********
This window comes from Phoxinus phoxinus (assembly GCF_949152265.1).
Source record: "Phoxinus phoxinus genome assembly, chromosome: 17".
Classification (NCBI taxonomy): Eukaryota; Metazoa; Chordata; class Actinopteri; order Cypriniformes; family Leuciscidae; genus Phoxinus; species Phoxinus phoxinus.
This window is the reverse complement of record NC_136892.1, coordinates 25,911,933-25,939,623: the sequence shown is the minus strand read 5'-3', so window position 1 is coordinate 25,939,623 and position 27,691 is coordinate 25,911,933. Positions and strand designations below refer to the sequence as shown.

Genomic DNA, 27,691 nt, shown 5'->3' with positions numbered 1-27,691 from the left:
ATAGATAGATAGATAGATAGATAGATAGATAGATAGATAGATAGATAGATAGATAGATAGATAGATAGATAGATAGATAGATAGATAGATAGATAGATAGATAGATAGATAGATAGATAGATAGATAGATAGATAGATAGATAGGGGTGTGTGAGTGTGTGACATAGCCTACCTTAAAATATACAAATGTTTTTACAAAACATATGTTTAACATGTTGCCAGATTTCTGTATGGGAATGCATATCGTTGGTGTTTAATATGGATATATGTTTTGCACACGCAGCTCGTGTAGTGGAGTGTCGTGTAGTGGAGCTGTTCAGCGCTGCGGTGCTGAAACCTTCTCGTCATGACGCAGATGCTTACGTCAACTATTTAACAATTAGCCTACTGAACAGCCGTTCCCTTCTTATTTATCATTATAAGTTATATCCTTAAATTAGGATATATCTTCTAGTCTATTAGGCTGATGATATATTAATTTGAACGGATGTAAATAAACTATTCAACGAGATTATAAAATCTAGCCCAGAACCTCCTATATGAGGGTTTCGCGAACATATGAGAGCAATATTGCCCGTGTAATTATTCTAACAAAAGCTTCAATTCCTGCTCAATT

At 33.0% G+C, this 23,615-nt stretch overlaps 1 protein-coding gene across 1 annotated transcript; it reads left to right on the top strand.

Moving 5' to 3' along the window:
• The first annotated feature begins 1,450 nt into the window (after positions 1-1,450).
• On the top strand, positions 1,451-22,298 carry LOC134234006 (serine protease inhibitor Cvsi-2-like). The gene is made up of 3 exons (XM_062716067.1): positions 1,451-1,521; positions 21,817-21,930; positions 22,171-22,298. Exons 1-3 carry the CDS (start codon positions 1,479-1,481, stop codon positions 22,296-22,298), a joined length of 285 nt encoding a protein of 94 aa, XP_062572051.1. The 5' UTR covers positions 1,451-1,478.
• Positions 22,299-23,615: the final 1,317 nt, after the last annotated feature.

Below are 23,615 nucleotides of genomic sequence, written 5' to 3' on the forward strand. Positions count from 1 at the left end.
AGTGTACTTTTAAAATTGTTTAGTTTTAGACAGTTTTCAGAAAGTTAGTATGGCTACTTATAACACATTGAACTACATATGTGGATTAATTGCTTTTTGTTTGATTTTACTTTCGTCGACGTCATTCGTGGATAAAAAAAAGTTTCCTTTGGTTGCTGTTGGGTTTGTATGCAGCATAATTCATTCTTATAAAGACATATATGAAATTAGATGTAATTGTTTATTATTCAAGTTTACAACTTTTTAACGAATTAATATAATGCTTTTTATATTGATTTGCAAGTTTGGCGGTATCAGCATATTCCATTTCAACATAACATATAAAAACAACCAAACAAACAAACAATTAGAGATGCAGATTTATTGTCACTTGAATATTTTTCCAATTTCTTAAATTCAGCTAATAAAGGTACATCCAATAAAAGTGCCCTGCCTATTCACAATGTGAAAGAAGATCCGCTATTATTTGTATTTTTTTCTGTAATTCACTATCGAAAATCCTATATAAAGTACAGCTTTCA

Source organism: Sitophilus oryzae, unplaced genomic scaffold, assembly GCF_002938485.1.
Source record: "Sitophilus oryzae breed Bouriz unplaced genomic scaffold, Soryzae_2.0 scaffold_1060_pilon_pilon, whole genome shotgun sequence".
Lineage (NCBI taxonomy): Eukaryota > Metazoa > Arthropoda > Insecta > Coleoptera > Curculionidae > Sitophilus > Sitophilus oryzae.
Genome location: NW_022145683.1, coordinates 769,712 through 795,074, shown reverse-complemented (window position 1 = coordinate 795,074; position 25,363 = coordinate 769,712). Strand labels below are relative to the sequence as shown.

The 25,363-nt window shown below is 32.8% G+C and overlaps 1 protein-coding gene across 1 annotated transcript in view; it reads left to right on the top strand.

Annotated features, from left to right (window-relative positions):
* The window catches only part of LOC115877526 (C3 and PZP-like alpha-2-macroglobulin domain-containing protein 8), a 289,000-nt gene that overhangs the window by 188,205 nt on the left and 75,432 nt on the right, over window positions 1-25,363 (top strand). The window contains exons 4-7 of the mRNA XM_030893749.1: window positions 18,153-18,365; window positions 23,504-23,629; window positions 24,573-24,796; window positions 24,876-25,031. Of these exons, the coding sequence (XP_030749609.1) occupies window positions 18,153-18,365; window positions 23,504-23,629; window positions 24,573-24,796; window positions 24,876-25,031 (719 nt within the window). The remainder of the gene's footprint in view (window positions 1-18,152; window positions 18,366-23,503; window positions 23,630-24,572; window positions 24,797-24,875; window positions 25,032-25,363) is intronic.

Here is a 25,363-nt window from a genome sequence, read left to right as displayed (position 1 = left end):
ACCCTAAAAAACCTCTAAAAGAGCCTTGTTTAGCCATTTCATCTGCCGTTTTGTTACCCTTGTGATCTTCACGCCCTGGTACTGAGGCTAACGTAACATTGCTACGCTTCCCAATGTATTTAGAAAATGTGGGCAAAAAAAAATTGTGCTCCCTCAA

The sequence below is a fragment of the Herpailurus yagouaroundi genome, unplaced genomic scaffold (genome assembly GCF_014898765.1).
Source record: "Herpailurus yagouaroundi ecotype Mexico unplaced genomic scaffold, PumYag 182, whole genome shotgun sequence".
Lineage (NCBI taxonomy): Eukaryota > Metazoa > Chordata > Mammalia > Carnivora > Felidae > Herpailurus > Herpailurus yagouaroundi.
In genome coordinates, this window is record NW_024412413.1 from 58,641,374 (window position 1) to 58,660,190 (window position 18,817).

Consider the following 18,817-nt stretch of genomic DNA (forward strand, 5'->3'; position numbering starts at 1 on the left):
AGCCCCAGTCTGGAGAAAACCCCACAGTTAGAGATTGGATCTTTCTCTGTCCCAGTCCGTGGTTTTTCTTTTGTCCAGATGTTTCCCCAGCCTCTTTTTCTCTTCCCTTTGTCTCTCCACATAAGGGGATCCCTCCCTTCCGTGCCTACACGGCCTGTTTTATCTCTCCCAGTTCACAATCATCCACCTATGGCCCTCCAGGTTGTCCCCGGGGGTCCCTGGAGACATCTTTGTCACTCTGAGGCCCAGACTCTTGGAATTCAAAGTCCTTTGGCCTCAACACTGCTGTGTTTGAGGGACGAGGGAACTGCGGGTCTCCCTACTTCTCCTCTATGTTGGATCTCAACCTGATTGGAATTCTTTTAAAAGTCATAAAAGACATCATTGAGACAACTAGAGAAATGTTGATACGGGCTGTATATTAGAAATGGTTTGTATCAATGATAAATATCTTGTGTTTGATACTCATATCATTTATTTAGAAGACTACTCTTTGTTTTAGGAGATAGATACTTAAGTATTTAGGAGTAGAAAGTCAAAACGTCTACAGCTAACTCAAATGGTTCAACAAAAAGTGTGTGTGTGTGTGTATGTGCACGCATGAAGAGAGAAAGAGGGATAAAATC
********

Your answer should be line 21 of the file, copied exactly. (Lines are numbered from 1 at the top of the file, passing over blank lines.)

Here is a 25,363-nt window from a genome sequence, read left to right as displayed (position 1 = left end):